Ashfield licensing policy to tackle rogue landlords extended

A selective licensing policy aimed at improving the standard of private rented homes in parts of Ashfield has been extended.

By Andrew Topping
Wednesday, 30th March 2022, 9:19 am

The policy was brought in by Ashfield Council in 2017 to reduce anti-social behaviour and improve housing standards in New Cross and Stanton Hill in Sutton.

The authority approved in principle a decision to extend the scheme in December, before launching a consultation with tenants and landlords.

Now it has extended the scheme for a further five years and expanded the area where rented properties need a ‘selective licence’.

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Coun Kier Barsby, Ashfield Council member for Sutton St Mary's and portfolio holder for customer services, corporate change and digital transformation.

A ‘small number’ of streets have been both omitted and added into the scheme under the boundary changes.

New Stanton Hill areas covered include New Lane, parts of Victoria Street and a small section on the south of Stoneyford Road.

Additional New Cross sections include homes on Priestic Road between its junctions with Lime Avenue and Mansfield Road, as well as Bentinck Street, Portland Street and part of Welbeck Street.

Other changes will see landlords no longer needing to provide the council with their gas safety certificates each year.

More ‘pro-active’ support and advice will also be offered to landlords in managing issues or problems in the properties they let.

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Discount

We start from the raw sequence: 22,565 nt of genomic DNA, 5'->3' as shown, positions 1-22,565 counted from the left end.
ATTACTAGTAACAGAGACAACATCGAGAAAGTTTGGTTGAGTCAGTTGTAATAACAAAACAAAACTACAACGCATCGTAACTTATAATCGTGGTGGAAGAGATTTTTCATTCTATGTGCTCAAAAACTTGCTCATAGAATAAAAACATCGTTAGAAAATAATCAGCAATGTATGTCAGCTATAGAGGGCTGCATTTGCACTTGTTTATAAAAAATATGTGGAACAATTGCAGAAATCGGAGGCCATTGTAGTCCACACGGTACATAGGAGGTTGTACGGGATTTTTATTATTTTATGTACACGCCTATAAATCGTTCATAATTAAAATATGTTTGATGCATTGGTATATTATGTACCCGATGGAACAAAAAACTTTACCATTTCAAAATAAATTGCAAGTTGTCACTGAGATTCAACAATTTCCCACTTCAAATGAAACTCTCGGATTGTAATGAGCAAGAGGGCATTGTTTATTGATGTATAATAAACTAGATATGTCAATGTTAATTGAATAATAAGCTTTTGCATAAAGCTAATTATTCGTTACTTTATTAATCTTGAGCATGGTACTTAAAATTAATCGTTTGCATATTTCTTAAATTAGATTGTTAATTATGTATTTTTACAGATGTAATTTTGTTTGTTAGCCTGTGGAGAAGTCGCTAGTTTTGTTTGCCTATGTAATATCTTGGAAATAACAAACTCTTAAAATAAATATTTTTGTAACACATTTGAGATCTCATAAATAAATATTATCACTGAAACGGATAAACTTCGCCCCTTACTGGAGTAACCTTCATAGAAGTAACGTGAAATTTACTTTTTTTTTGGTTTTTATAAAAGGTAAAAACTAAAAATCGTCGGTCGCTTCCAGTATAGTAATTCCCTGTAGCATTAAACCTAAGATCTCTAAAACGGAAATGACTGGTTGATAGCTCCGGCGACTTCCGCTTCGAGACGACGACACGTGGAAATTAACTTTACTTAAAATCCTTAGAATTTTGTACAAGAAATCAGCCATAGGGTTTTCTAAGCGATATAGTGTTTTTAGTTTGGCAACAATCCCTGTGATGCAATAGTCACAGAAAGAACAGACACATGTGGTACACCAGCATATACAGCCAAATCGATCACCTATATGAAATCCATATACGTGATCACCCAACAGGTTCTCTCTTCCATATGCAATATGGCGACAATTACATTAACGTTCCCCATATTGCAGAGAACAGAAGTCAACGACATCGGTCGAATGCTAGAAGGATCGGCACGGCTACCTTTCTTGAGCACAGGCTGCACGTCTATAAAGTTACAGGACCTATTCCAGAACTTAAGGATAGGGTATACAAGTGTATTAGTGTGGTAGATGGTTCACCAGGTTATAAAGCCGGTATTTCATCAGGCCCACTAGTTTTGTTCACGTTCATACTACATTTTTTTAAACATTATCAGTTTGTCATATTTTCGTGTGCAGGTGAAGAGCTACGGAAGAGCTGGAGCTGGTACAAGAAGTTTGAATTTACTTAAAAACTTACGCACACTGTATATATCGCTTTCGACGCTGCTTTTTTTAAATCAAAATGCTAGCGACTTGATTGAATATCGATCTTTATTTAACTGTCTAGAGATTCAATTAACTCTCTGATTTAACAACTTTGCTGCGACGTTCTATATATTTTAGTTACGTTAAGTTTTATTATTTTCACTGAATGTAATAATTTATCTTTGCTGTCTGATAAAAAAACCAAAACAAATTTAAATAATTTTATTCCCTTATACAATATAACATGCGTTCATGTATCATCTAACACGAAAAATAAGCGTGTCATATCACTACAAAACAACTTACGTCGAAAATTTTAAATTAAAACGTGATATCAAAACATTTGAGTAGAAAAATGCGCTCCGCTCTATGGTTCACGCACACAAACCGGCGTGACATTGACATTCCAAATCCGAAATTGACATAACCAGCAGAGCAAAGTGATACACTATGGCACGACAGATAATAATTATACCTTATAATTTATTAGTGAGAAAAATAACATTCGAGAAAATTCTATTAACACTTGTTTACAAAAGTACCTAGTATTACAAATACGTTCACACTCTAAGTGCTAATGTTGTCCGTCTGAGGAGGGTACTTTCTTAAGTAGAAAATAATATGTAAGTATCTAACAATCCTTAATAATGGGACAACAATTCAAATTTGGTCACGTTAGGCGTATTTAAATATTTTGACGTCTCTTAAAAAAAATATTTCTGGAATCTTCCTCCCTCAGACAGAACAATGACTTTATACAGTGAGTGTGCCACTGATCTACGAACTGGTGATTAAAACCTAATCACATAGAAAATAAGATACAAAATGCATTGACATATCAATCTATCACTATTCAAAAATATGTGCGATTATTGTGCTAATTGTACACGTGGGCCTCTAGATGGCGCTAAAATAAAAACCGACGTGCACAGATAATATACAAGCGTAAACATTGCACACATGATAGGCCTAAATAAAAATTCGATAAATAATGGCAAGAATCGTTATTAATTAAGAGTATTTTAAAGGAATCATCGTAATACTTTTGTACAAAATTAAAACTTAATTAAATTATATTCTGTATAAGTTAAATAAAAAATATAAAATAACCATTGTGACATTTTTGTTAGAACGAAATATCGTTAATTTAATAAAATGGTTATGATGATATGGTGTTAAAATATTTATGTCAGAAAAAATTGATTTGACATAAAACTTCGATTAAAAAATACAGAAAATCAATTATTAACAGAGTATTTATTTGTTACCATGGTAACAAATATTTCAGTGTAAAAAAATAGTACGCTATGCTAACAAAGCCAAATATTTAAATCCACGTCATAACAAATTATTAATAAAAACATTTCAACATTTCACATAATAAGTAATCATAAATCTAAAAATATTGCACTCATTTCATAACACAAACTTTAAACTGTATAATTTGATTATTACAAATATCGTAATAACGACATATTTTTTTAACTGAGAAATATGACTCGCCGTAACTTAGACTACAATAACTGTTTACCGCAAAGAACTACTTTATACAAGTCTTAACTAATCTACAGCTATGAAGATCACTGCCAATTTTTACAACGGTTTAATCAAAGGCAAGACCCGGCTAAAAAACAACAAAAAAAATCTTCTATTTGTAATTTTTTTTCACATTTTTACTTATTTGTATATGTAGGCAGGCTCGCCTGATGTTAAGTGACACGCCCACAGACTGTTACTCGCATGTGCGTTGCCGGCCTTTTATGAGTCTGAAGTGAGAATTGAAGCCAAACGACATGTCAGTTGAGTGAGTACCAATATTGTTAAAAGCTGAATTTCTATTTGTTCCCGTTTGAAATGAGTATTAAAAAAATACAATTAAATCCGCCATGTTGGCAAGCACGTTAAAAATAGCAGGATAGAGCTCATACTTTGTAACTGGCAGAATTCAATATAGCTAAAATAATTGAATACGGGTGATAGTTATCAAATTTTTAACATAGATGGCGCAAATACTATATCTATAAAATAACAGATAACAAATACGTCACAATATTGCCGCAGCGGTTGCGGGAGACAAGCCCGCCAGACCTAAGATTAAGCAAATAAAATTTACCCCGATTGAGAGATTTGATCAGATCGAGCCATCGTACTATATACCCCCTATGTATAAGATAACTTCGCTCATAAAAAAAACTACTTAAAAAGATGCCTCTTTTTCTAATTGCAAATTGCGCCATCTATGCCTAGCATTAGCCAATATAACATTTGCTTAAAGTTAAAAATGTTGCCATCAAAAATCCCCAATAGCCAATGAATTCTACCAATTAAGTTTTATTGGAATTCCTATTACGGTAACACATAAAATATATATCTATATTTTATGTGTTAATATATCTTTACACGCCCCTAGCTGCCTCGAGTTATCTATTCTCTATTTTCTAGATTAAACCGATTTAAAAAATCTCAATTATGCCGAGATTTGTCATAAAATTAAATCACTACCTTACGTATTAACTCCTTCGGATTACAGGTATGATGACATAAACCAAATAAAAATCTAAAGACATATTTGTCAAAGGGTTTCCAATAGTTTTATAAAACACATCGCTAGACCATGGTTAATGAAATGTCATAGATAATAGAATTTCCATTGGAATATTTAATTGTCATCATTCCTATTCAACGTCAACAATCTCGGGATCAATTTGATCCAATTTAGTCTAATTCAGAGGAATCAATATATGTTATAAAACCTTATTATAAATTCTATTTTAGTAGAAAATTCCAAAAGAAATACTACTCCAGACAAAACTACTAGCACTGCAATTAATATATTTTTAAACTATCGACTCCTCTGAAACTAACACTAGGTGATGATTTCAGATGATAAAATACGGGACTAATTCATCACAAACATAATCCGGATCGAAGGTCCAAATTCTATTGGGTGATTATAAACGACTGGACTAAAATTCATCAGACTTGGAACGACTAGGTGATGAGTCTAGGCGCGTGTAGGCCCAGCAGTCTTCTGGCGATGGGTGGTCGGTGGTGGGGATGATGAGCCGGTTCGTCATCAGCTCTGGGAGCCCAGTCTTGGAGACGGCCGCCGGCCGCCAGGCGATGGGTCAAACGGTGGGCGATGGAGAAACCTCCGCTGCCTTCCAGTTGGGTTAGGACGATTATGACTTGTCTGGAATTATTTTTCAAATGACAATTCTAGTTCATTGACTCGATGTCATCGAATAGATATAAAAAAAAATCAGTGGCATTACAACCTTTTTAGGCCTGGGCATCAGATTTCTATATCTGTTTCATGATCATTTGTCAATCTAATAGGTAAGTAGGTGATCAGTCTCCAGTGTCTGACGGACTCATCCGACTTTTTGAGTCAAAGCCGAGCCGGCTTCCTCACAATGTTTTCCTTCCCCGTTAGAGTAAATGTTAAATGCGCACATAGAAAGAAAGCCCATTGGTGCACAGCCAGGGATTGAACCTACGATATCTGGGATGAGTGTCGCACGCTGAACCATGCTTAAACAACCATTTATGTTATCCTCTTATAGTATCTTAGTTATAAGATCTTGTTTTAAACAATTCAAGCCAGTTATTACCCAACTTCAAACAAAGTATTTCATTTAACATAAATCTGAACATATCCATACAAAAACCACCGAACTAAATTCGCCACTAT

And the authority will offer a £100 discount to landlords applying for the scheme – a licence costs £350 – if they are a member of a landlord-accredited body at the time of their application.

The policy’s extension was approved by the council’s cabinet, with members welcoming the impact it has already made.

Coun David Martin, portfolio holder for corporate and finance, said: “It’s about saving people’s lives and making them live in better conditions, it’s not just rogue landlords, but rogue tenants and it works both ways.”

Under the previous agreement, 620 licences were issued and three licences were rejected, because the owners failed to meet ‘fit and proper’ checks.

The initial scheme led to works being conducted on 338 properties to improve electrical safety, with a further 195 homes receiving measures to address dampness and mould including 83 boiler replacements.

Coun Kier Barsby called for the policy to be extended elsewhere in the district, something, the meeting heard, the authority is ‘prepared to do’, if deemed necessary.

He said: “It’s one of the best schemes this authority has ever brought forward.”

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